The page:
4. Michael Makowsky & Richard Wagner, 2009. "From scholarly idea to budgetary institution: the emergence of cost-benefit analysis," Constitutional Political Economy, Springer, vol. 20(1), pages 57-70, March.
    5. repec:kap:transp:v:44:y:2017:i:5:d:10.1007_s11116-016-9697-3 is not listed on IDEAS
    6. Bert van Wee & Jan Anne Annema & Hugo Priemus, 2013. "Model building for infrastructure initiatives," Chapters,in: Handbook of Research Methods and Applications in Urban Economies, chapter 17, pages 423-441 Edward Elgar Publishing.
    7. Salvador Bertomeu & Antonio Estache, 2016. "Unbundling Political and Economic Rationality: a Non-Parametric Approach Tested on Spain," Working Papers ECARES ECARES 2016-17, ULB -- Universite Libre de Bruxelles.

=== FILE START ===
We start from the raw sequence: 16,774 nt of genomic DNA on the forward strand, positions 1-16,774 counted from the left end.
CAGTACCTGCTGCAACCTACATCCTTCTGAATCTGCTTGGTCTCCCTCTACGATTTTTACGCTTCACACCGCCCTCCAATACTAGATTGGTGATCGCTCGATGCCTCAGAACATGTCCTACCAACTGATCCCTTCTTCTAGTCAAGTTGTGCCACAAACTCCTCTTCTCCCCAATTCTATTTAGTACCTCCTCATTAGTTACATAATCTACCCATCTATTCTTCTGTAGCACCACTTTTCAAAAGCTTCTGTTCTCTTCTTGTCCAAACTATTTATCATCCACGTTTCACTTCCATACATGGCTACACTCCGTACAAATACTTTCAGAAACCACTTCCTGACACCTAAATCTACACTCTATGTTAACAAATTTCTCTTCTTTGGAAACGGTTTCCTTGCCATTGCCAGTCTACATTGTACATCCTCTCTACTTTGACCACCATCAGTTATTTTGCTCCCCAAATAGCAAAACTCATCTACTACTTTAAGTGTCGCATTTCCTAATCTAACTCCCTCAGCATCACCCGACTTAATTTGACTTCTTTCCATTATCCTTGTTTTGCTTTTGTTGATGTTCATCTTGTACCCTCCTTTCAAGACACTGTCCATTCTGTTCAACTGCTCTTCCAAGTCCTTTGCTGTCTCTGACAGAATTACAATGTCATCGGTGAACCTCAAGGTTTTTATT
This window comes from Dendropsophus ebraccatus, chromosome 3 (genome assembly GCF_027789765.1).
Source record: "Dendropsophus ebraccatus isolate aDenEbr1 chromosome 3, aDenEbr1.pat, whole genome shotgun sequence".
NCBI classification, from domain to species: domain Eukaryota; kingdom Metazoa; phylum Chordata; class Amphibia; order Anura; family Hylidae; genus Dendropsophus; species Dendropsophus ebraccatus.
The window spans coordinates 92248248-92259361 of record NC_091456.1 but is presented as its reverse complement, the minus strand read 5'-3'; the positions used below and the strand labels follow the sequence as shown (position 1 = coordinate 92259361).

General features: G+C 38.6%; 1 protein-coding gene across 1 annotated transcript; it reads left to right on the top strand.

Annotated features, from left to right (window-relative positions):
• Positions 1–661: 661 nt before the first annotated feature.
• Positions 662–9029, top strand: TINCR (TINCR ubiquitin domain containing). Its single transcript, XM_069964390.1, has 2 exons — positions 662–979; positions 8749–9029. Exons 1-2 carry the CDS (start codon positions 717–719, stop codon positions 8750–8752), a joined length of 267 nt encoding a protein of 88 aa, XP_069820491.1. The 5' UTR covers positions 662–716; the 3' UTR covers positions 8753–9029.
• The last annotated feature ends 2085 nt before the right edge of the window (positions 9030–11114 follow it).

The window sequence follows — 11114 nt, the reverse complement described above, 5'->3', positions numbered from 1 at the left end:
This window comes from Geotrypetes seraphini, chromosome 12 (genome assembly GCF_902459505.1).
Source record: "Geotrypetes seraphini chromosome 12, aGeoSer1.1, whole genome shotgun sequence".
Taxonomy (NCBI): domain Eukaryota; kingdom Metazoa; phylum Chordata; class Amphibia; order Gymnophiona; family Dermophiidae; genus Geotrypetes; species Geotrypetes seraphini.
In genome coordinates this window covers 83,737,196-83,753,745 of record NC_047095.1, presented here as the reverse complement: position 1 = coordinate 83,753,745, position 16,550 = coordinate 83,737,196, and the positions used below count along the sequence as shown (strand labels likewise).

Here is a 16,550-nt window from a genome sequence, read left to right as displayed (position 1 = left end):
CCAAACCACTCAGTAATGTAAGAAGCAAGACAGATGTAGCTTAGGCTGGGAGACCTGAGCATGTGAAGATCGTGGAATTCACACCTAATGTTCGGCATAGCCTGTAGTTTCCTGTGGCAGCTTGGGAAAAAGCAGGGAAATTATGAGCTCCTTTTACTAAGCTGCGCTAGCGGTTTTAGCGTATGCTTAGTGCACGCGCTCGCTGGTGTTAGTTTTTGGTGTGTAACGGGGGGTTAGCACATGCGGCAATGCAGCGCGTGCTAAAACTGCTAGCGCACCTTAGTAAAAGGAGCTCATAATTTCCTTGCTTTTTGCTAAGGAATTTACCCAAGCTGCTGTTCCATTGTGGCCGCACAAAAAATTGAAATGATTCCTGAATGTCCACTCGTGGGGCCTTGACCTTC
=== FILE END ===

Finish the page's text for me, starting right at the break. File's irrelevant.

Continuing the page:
8. Jussila Hammes , Johanna, 2017. "The impact of career concerns and cognitive dissonance on bureaucrats’ use of cost-benefit analysis," Working papers in Transport Economics 2017:5, CTS - Centre for Transport Studies Stockholm (KTH and VTI).
    9. Asplund, Disa & Eliasson, Jonas, 2016. "Does uncertainty make cost-benefit analyses pointless?," Transportation Research Part A: Policy and Practice, Elsevier, vol. 92(C), pages 195-205.
    10. Nyborg, Karine, 2014. "Project evaluation with democratic decision-making: What does cost–benefit analysis really measure?," Ecological Economics, Elsevier, vol. 106(C), pages 124-131.
    11. Sandberg Hanssen, Thor-Erik & Jørgensen, Finn, 2015. "Transportation policy and road investments," Transport Policy, Elsevier, vol. 40(C), pages 49-57.
    12. Mouter, Niek & Annema, Jan Anne & Wee, Bert van, 2013. "Attitudes towards the role of Cost–Benefit Analysis in the decision-making process for spatial-infrastructure projects: A Dutch case study," Transportation Research Part A: Policy and Practice, Elsevier, vol. 58(C), pages 1-14.
    13. Mouter, Niek, 2017. "Dutch politicians’ attitudes towards Cost-Benefit Analysis," Transport Policy, Elsevier, vol. 54(C), pages 1-10.

    More about this item

    JEL classification: